Workaround for Suspend using core idle or ring Oscillator Mode in PXA320

Published on March 30, 2009

Power Management is one of the crucial aspects of the handheld design. In various handhelds, the power management states and transition to these states without losing the operating context is the key to effective implementation of Power Management. The design decision of device power states, individual module power states in each of the power states, trigger sources configuration for each state etc are very important steps in the design stage. The design stage also involves the incorporation of the device power stages in to Windows CE Power Management framework.
This blog describes one interesting problem encountered in PXA320 CPU power modes in a Windows CE based design.

We all know that, OEMPowerOFF () is responsible for final power down state in Windows Embedded CE 6.0. This function is called by Windows CE 6.0 when the OFF button is pressed or The GWES times out in its power-down timer. When this function is called, the OEM’s normally place the device in lowest power state and place the CPU in standby mode. Normally suspend is implemented using standby mode of the process power state. Unfortunately standby mode is not supported by PXA320, unlike PXA270 which supports Standby mode. Also, Sleep mode is not preferable as it will require CPU restart, meaning the context will be lost, as good as reboot.

The next preferable states are core idle and ring oscillator mode. Let us discuss one by one. In core idle, the processor core is entered in to the idle state, the program counter value is retained and the CPU core stalls execution. All other internal peripherals will be on. Processor will be woken up by any unmasked interrupt and the core resumes execution from there. All clocks are active during the core idle state, except the core clock.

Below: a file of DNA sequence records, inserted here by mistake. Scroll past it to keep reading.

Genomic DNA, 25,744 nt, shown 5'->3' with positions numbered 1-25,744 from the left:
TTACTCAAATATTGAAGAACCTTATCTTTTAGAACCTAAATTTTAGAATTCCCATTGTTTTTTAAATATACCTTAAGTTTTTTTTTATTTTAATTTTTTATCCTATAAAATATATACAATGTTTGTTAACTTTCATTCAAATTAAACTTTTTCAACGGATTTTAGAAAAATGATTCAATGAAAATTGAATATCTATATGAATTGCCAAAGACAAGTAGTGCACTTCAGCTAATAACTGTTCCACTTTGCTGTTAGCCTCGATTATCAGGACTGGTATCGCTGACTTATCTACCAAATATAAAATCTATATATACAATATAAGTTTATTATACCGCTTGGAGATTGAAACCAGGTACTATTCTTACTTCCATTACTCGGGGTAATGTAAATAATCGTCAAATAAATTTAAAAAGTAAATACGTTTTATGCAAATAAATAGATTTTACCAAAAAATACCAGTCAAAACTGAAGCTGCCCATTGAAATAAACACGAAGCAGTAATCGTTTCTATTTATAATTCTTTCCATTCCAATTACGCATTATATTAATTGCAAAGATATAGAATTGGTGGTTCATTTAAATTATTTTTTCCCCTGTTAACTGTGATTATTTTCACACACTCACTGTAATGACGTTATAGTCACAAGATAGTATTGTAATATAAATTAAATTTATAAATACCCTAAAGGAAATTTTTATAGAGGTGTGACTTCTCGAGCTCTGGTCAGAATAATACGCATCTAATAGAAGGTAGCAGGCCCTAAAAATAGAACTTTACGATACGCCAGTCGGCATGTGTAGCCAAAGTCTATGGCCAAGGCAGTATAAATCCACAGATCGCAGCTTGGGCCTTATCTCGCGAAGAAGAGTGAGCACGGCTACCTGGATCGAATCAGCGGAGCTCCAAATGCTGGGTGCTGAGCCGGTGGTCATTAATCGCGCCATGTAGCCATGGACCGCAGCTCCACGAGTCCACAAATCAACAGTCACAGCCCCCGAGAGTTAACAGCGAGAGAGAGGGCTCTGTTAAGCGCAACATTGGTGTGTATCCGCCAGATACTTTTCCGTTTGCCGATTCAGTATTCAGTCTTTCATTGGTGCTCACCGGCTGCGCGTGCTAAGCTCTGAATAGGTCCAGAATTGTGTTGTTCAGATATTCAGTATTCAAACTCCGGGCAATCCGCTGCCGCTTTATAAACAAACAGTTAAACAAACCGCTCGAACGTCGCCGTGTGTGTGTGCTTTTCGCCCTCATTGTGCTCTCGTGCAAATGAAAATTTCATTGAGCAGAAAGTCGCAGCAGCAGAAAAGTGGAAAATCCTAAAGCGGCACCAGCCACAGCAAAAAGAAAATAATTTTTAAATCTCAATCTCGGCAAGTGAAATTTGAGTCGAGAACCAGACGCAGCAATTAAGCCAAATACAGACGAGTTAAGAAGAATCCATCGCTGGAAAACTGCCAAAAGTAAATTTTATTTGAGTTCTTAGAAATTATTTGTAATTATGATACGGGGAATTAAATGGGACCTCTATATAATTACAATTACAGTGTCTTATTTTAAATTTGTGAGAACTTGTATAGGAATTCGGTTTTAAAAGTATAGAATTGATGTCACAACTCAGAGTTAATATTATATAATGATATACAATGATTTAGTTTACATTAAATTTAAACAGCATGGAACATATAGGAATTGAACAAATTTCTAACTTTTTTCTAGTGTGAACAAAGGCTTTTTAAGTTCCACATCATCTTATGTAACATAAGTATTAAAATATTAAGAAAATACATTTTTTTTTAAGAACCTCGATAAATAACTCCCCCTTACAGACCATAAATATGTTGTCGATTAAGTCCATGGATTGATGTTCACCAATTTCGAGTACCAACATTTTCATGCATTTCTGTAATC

Now here is the catch. OS Timers are used by the kernel to run the scheduler. OS Timer interrupt is used to run the scheduler. If the rescheduling time matches the OS timer count register (OSCR) then interrupt will be generated. Next rescheduling time (dwReschedTime) is written to the OS Timer match register (OSMR0) by the timer interrupt handler or OALTimerUpdateRescheduleTime () based on conditions. dwReschedTime is a global variable in NK.exe maintaining the next rescheduling time.

In core idle mode, all the interrupts is masked (including the OS timer Interrupts) excluding the wake up sources. But OSMR0 and OSCR are being updated in the core idle state. When OSMR matches with OSCR, it reaches the rescheduling time and the scheduler has to be called. But the scheduler will not be called, as the OS timer interrupt is masked to ensure the suspend state of the core. Further interrupts from the OS timer for invoking the scheduler will not happen, as the OSMR0 is not updated.

Due to this reason, the scheduler will fail to run during the wakeup and the system will hang just after wake up. In this case the system will respond only for the interrupt because ISR and IST will be executed. In ARM architecture Interrupt handling is done through the exception.

In ring oscillator mode, the core will not stop. Interrupt mask and wake up will be emulated through the software. During the wake up same behavior will occur as explained above for core idle state.

  1. Backup the OSCR and OSMR0 value in temporary variables before entering in to the core idle state or ring oscillator mode in OEMPowerOFF ().
  2. Restore the OSCR and OSMR0 value from the temporary variables upon wake up.

This workaround resolve the timing miss match between the OS Timer registers and the dwReschedTime and make a successful wake up from the suspend.

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